Where we're going, we don't need roads; just a synthesizer, eyeliner, and a touch of androgyny. Welcome to Flashback Friday.
The post-punk and new wave bands that emerged from the late '70s began their emotional cutting long before it was actually cool to be a self-loathing sycophant; sprucing up the best elements of punk with synthesizers, punchy pop beats, and lyrical complexity that had a little more substance than that of today's emo kiddies.
In this series, we won't debate whether The Cure was more cause than remedy to our adolescent anguish or whether our feelings of isolation were that of our own or really a product of Ian Curtis, but we will relive some of the best moments of a decadent decade. If you lived through the '80s, you laughed, you loved, and you danced in a golden age of pop singles.
To get things going, we look to new wave front-runners Dexys Midnight Runners, as Thursday marked the 32nd anniversary that the British outfit first sat atop the UK singles chart with "Geno." While the song isn't the band's most readily recognized tune, the ode to American soul singer Geno Washington helped garner attention to the troupe's take on the post-punk movement that defined the era.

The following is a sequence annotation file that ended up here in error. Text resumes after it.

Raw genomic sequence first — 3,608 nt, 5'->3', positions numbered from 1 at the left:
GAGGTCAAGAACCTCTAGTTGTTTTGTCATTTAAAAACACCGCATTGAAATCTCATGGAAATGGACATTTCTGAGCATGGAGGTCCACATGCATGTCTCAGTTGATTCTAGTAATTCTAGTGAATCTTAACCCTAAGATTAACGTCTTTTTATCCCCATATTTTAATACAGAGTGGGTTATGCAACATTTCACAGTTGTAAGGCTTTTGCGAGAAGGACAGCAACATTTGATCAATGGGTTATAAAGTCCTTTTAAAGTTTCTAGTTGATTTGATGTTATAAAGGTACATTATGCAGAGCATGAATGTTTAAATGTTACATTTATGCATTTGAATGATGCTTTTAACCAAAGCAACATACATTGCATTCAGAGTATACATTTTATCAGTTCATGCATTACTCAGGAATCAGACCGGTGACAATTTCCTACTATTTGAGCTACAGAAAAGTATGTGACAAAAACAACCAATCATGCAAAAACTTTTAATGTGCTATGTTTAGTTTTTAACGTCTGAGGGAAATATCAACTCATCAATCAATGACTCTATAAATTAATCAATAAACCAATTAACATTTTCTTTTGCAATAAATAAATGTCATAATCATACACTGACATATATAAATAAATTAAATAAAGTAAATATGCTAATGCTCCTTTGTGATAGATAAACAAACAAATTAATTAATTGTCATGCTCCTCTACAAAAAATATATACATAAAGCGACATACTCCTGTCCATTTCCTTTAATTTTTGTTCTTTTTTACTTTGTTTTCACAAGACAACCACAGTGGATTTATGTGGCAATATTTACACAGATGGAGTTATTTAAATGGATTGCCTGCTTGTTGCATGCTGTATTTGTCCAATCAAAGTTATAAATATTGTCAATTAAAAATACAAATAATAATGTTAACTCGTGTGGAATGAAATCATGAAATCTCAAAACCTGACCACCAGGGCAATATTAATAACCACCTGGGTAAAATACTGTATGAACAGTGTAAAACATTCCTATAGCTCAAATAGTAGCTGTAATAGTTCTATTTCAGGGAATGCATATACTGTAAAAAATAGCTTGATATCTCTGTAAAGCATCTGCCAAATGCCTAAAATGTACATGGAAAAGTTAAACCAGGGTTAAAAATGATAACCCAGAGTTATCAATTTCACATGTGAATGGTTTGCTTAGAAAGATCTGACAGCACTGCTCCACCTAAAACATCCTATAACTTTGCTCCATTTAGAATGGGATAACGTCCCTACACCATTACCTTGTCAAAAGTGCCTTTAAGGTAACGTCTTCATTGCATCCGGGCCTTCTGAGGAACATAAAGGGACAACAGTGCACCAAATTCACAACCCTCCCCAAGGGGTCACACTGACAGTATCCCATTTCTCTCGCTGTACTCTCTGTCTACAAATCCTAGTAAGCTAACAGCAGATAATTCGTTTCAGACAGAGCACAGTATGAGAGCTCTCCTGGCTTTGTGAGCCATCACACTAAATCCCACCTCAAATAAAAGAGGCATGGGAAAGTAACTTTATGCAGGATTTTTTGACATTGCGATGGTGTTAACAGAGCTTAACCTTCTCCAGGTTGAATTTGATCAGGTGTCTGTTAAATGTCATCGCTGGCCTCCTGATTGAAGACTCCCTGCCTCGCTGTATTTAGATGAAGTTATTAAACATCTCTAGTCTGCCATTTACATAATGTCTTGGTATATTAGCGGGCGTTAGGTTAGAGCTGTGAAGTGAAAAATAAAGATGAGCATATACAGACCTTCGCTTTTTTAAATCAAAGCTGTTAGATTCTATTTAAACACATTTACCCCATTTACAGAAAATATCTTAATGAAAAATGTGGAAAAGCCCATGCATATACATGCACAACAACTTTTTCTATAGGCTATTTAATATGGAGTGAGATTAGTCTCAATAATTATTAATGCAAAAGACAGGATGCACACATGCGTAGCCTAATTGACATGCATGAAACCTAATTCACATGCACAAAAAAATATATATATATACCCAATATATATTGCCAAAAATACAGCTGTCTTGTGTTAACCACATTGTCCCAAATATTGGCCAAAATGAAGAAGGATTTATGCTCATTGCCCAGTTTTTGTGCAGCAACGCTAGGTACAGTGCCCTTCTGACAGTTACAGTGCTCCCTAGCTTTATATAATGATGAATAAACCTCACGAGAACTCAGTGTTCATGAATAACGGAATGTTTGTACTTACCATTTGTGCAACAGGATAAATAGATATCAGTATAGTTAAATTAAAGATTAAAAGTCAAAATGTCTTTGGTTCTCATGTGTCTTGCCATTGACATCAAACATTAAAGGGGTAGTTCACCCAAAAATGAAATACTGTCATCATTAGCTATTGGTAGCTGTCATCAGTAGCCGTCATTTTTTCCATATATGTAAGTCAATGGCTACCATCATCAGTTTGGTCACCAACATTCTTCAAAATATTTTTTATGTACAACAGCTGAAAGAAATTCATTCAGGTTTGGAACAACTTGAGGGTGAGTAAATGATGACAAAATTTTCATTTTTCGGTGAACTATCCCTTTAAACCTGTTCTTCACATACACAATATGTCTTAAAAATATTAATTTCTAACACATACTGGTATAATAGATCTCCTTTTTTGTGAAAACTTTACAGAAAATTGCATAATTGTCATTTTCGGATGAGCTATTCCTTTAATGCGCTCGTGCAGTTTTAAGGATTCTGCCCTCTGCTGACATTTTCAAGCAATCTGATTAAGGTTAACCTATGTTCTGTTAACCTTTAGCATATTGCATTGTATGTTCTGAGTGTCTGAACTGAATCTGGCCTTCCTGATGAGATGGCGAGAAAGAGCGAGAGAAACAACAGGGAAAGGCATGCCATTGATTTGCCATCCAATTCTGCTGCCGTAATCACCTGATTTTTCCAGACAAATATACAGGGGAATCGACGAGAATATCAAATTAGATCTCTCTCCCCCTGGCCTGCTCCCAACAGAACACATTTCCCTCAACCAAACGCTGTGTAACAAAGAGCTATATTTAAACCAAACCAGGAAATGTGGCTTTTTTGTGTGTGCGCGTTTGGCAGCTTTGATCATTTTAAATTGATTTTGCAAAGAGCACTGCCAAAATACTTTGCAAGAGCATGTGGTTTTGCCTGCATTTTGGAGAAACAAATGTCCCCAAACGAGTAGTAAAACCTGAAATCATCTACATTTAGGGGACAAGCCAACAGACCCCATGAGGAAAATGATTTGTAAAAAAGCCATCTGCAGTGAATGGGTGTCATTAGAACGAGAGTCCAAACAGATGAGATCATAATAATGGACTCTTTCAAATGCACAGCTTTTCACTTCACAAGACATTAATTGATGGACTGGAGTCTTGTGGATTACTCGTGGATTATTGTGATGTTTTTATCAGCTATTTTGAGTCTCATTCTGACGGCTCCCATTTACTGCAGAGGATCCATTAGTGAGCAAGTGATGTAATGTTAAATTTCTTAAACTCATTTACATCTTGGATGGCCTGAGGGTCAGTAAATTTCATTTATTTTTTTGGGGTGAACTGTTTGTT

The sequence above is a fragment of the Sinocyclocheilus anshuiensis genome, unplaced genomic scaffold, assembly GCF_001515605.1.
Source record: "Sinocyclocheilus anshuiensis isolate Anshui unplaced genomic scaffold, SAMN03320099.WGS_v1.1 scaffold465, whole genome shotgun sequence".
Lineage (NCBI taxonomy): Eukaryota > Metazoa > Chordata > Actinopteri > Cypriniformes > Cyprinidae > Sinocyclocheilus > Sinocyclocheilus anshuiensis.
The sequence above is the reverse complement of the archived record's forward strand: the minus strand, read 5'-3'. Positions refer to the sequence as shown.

In 1982, the group made its biggest splash stateside with "Come On Eileen." The Celtic-folk infused fiddle, oft-changing time signature and falsetto crescendo of Kevin Rowland had people everywhere singing, "too-ra loo-ra too-ra loo-rye-ay."
Although new wave became an all-encompassing term for anything that wasn't a part of mainstream rock, the broad generalization incorporated groups like the horn-heavy Dexys, which helped influence an array of alternative rockers and ska revivalists such as 1990s ska-punk band Save Ferris.
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The Orange County pop-rockers bolstered their 1997 debut, It Means Everything, with a cover of "Eileen."
Rowland continues to tour today with a revamped lineup and is currently working on a new album which is scheduled for release later this year.